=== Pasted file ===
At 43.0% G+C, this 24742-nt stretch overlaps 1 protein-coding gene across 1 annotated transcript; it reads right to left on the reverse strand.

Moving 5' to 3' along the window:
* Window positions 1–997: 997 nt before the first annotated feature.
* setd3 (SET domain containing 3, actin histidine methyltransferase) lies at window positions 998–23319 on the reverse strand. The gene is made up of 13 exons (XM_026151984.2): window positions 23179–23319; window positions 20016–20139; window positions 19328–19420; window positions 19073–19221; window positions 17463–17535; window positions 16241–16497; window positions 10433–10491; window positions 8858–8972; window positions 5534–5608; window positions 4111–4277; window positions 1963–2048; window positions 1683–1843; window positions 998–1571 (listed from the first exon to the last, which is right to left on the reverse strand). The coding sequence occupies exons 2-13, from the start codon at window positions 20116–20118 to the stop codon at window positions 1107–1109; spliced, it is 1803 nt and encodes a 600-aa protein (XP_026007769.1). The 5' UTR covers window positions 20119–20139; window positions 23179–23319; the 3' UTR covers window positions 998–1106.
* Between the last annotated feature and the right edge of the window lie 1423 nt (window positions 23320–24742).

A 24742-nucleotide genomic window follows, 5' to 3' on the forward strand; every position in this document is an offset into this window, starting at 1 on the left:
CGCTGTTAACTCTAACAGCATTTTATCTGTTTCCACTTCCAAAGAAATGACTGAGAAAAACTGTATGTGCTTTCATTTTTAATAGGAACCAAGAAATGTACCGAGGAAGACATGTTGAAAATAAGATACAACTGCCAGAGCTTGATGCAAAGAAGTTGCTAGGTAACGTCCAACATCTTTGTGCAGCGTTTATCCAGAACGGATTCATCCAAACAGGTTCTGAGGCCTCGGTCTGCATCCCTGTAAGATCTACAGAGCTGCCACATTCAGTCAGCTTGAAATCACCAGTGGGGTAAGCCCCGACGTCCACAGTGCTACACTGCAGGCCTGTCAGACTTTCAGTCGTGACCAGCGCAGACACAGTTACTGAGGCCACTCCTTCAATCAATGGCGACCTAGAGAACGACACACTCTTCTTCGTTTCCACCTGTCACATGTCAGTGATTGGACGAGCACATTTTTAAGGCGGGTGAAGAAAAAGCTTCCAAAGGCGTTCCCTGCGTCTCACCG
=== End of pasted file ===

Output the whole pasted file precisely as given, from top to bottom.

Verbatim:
At 43.0% G+C, this 24742-nt stretch overlaps 1 protein-coding gene across 1 annotated transcript; it reads right to left on the reverse strand.

Moving 5' to 3' along the window:
* Window positions 1–997: 997 nt before the first annotated feature.
* setd3 (SET domain containing 3, actin histidine methyltransferase) lies at window positions 998–23319 on the reverse strand. The gene is made up of 13 exons (XM_026151984.2): window positions 23179–23319; window positions 20016–20139; window positions 19328–19420; window positions 19073–19221; window positions 17463–17535; window positions 16241–16497; window positions 10433–10491; window positions 8858–8972; window positions 5534–5608; window positions 4111–4277; window positions 1963–2048; window positions 1683–1843; window positions 998–1571 (listed from the first exon to the last, which is right to left on the reverse strand). The coding sequence occupies exons 2-13, from the start codon at window positions 20116–20118 to the stop codon at window positions 1107–1109; spliced, it is 1803 nt and encodes a 600-aa protein (XP_026007769.1). The 5' UTR covers window positions 20119–20139; window positions 23179–23319; the 3' UTR covers window positions 998–1106.
* Between the last annotated feature and the right edge of the window lie 1423 nt (window positions 23320–24742).

A 24742-nucleotide genomic window follows, 5' to 3' on the forward strand; every position in this document is an offset into this window, starting at 1 on the left:
CGCTGTTAACTCTAACAGCATTTTATCTGTTTCCACTTCCAAAGAAATGACTGAGAAAAACTGTATGTGCTTTCATTTTTAATAGGAACCAAGAAATGTACCGAGGAAGACATGTTGAAAATAAGATACAACTGCCAGAGCTTGATGCAAAGAAGTTGCTAGGTAACGTCCAACATCTTTGTGCAGCGTTTATCCAGAACGGATTCATCCAAACAGGTTCTGAGGCCTCGGTCTGCATCCCTGTAAGATCTACAGAGCTGCCACATTCAGTCAGCTTGAAATCACCAGTGGGGTAAGCCCCGACGTCCACAGTGCTACACTGCAGGCCTGTCAGACTTTCAGTCGTGACCAGCGCAGACACAGTTACTGAGGCCACTCCTTCAATCAATGGCGACCTAGAGAACGACACACTCTTCTTCGTTTCCACCTGTCACATGTCAGTGATTGGACGAGCACATTTTTAAGGCGGGTGAAGAAAAAGCTTCCAAAGGCGTTCCCTGCGTCTCACCG